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September 21, 2022 11:56 AM, EDT

Fraud Charges Against Former Celadon Executives Dismissed

Celedon Indianapolis headquarters in 2014Celadon's Indianapolis headquarters as seen in 2014. The carrier would go out of business five years later. (John Sommers II for Transport Topics)

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A fraud prosecution of two former executives of now-defunct Celadon Group Inc. that has lingered in the courts for nearly three years has been dismissed at the request of the U.S. government amid allegations of inaccurate statements by an FBI agent working on the case.

A federal judge approved the dismissal request in August in a case involving criminal charges against former Celadon President William Meek and former Chief Financial Officer Bobby Peavler. The two were indicted Dec. 5, 2019, for their alleged role in a complex securities and accounting scheme in 2016 and 2017 that the government said inflated the company’s income and earnings per share.



The former executives were charged with one count each of conspiracy to commit wire fraud, bank fraud and securities fraud; five counts of wire fraud; two counts of securities fraud; one count of conspiracy to make false statements to a public company’s accountants and to falsify books, records and accounts of a public company; and one count of making false statements to a public company’s accountants.

Peavler was charged with two additional counts of making false statements to a public company’s accountants, according to the indictment.

Celadon closed its doors shortly after the criminal charges were filed in December 2019.

The dismissal in August with prejudice means that government prosecutors cannot refile the case against the two executives.

Attorneys for both executives said that despite the dismissal, they would have proved their clients were innocent had the case gone to trial.

At the time of the original indictment in 2019, the U.S. Securities and Exchange Commission also filed a civil complaint against the two executives that was stayed, awaiting resolution of the criminal court case.

At press time, the SEC case remained in place and it was unknown if SEC would continue to pursue its civil litigation. A federal magistrate ordered the parties to file a joint status report by Nov. 2, stating specifically how they propose the civil case should proceed, including imposition of case management plan deadlines and any settlement.

Questions about the government’s case against the executives began after an August 2019, six-hour “proffer” interview among Peavler, his attorneys, FBI agents and U.S. Justice Department prosecutors. The proffer interview was intended to allow Peavler to tell his side of the story to prosecutors.

But the government’s case began to have problems after a written report from the proffer interview filed by one of the FBI agents on the case, Special Agent Victoria Madtson, was shortly viewed as suspicious by Peavler and his attorneys.

In testimony and documents, Madtson said that Peavler “affirmed” his guilt in a statement during the interview.

Victoria Madtson

Madtson

However, the interview was not recorded or transcribed, a factor that ultimately worked against the agent’s claims after one of Peavler’s attorneys who took notes at the meeting expressed “deep concerns” that Madtson’s statements were not accurate. In response to the defense attorneys’ accuracy questions about Madtson, federal Judge Jane Magnus-Stinson, of the U.S. District Court for the Southern District of Indiana, held two evidentiary hearings in February.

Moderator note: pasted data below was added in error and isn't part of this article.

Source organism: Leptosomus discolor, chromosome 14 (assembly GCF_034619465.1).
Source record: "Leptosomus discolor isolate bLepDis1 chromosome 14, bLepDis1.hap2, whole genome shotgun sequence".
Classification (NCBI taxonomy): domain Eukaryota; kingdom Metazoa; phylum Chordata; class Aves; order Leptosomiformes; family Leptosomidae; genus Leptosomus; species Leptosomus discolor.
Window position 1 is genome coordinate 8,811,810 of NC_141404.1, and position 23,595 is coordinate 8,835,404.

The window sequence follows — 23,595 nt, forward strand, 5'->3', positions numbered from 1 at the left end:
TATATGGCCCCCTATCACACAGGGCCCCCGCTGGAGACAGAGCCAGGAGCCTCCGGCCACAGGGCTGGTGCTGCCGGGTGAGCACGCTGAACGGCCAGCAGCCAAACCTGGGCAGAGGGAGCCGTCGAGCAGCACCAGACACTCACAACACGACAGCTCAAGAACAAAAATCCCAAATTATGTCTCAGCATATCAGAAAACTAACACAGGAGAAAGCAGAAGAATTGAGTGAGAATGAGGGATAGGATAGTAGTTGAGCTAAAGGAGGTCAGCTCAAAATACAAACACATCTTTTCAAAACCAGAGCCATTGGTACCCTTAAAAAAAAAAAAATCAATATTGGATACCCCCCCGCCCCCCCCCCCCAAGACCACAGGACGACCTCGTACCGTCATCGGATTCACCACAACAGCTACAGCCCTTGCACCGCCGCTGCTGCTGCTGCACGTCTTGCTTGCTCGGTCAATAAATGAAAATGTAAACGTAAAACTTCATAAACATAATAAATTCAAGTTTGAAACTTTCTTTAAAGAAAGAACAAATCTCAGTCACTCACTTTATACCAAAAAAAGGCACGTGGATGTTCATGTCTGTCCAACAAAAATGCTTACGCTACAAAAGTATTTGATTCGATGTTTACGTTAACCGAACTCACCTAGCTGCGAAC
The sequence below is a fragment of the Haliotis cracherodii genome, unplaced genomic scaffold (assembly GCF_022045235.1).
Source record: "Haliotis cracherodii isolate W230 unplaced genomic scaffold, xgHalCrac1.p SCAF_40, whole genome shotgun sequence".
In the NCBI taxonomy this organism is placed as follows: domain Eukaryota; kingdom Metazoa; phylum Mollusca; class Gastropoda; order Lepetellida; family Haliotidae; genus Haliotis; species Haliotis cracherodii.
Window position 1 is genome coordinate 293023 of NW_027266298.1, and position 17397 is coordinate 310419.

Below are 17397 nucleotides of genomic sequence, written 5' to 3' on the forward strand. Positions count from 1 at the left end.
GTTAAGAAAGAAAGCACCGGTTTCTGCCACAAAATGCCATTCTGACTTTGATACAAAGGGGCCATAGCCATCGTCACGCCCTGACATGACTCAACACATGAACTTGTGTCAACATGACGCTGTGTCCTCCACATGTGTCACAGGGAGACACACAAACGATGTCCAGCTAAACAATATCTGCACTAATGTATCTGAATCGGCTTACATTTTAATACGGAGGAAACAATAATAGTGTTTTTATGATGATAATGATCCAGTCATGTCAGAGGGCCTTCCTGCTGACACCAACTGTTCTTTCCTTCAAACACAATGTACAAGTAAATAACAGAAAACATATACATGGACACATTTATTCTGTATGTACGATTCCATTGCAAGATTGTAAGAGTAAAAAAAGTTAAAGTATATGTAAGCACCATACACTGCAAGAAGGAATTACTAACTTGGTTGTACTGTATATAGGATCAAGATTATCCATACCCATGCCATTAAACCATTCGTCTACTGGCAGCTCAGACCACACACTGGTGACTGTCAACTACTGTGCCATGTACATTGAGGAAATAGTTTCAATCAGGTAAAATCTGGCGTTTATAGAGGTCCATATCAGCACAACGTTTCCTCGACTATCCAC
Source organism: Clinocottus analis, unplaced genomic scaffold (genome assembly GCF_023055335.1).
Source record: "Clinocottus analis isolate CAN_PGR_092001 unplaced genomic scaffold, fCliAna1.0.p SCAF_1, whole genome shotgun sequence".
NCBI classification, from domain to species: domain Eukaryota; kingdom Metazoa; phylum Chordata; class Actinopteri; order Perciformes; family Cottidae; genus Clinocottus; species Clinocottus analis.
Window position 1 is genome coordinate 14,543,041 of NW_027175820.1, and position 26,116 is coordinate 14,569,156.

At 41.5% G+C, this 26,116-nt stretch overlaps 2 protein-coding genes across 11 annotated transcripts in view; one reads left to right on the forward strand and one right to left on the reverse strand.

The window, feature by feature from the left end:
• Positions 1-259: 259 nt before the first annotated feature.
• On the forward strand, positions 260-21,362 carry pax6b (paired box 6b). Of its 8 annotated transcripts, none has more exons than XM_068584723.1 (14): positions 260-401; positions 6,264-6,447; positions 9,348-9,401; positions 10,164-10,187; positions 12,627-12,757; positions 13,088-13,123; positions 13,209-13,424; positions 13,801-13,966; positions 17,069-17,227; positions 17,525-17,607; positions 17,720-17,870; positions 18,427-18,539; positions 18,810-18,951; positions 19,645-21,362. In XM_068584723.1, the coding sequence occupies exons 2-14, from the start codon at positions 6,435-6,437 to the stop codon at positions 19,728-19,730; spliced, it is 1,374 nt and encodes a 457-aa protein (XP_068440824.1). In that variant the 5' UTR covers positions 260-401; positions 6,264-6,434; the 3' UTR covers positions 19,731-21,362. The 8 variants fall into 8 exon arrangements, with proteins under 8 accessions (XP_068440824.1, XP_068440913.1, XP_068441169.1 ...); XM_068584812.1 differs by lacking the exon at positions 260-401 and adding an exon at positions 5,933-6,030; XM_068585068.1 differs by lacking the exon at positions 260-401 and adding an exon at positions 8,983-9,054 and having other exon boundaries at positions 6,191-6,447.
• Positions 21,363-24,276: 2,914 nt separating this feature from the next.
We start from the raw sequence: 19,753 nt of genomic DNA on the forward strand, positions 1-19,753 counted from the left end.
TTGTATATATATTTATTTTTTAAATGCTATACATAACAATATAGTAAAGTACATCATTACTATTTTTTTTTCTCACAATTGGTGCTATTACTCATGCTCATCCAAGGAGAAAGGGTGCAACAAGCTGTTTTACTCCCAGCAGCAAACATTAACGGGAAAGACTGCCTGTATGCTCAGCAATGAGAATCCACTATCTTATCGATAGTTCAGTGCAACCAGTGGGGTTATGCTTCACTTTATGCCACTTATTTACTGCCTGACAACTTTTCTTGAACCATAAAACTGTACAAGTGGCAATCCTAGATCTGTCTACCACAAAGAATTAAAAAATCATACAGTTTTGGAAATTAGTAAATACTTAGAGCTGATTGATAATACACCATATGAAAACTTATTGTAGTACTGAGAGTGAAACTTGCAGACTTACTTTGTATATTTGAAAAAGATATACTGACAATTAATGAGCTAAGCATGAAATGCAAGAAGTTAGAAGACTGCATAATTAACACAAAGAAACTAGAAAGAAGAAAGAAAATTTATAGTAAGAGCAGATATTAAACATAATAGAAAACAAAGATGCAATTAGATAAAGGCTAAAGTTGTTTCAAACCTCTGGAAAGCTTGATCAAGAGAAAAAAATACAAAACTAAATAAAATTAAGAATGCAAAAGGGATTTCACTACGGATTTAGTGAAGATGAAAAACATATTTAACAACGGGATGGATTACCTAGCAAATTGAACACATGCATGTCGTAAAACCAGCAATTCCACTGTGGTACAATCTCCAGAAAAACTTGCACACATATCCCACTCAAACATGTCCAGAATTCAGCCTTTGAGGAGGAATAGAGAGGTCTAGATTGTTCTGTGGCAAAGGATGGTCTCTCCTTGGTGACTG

“Special Agent Madtson has undergone significant training as an FBI agent and is experienced in interviewing witnesses and suspects and preparing [FBI interview] FD-302 reports, specifically in cases involving white collar and financial crimes,” Magnus-Stinson wrote in a July 27 court order. “Despite her background and experience, however, she proved to be a questionable witness in this case for several reasons.”

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Madtson did not capture the questions that were asked during the proffer interview, the precise answers that were given or which individual said what, the judge wrote.

“Special Agent Madtson appears to have misattributed statements made by other individuals to Mr. Peavler,” the judge added.

“The cross-examination of Special Agent Madtson was devastating,” the judge continued. “On numerous occasions — at least 150 by the court’s count — she indicated that she did not have any independent recollection about the proffer interview other than what was recorded in her notes or her FD-302.”

The judge chided the government for not choosing to record the interview with Peavler, which caused the dispute to lead to “complex and protracted pretrial litigation.”

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“The court could have been spared days of time and work had the proffer interview been recorded,” she wrote.

“The government should change the way that it investigates its cases,” said Michael Kelly, one of Peavler’s attorneys, and a partner in the Washington, D.C., firm of Akerman LLP. “The Department of Justice should record its interviews in every case and not rely on FBI agents to write a summary of what was said.

“In this case, an inaccurate summary led an FBI agent to testify falsely in an evidentiary hearing. Those types of mistakes are too dangerous and can lead to an innocent man being convicted. Taping interviews is the best way to follow the facts wherever they lead — which should be the DOJ’s mission in every case.”

Calls seeking comment from the Indianapolis FBI office were not returned at press time; the U.S. Attorneys Office for the Southern District of Indiana declined to comment.